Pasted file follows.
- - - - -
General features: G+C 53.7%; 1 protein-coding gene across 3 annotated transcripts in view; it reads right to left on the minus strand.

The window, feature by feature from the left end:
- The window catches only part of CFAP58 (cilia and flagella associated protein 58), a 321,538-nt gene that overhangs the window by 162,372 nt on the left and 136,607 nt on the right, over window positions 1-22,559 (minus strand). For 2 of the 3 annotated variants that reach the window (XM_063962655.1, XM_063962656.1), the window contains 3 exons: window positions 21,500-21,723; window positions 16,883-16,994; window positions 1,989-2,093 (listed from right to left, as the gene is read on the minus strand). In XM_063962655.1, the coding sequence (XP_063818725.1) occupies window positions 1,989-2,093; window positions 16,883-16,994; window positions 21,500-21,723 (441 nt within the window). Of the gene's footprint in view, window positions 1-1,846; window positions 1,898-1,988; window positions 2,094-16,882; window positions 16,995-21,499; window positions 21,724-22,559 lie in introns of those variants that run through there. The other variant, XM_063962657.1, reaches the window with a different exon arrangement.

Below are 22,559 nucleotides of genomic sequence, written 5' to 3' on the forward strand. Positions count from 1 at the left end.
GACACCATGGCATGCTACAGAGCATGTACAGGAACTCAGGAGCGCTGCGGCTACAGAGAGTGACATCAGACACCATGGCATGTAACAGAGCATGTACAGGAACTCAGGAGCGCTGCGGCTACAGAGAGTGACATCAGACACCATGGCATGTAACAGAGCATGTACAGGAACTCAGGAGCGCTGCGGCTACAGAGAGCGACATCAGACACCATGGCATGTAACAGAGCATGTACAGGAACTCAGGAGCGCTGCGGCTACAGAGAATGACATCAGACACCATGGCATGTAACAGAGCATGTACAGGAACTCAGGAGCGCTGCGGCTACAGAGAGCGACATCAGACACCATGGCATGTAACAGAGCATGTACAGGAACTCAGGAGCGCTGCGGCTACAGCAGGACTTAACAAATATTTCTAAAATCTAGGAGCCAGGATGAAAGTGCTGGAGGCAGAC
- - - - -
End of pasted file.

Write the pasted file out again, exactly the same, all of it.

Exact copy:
General features: G+C 53.7%; 1 protein-coding gene across 3 annotated transcripts in view; it reads right to left on the minus strand.

The window, feature by feature from the left end:
- The window catches only part of CFAP58 (cilia and flagella associated protein 58), a 321,538-nt gene that overhangs the window by 162,372 nt on the left and 136,607 nt on the right, over window positions 1-22,559 (minus strand). For 2 of the 3 annotated variants that reach the window (XM_063962655.1, XM_063962656.1), the window contains 3 exons: window positions 21,500-21,723; window positions 16,883-16,994; window positions 1,989-2,093 (listed from right to left, as the gene is read on the minus strand). In XM_063962655.1, the coding sequence (XP_063818725.1) occupies window positions 1,989-2,093; window positions 16,883-16,994; window positions 21,500-21,723 (441 nt within the window). Of the gene's footprint in view, window positions 1-1,846; window positions 1,898-1,988; window positions 2,094-16,882; window positions 16,995-21,499; window positions 21,724-22,559 lie in introns of those variants that run through there. The other variant, XM_063962657.1, reaches the window with a different exon arrangement.

Below are 22,559 nucleotides of genomic sequence, written 5' to 3' on the forward strand. Positions count from 1 at the left end.
GACACCATGGCATGCTACAGAGCATGTACAGGAACTCAGGAGCGCTGCGGCTACAGAGAGTGACATCAGACACCATGGCATGTAACAGAGCATGTACAGGAACTCAGGAGCGCTGCGGCTACAGAGAGTGACATCAGACACCATGGCATGTAACAGAGCATGTACAGGAACTCAGGAGCGCTGCGGCTACAGAGAGCGACATCAGACACCATGGCATGTAACAGAGCATGTACAGGAACTCAGGAGCGCTGCGGCTACAGAGAATGACATCAGACACCATGGCATGTAACAGAGCATGTACAGGAACTCAGGAGCGCTGCGGCTACAGAGAGCGACATCAGACACCATGGCATGTAACAGAGCATGTACAGGAACTCAGGAGCGCTGCGGCTACAGCAGGACTTAACAAATATTTCTAAAATCTAGGAGCCAGGATGAAAGTGCTGGAGGCAGAC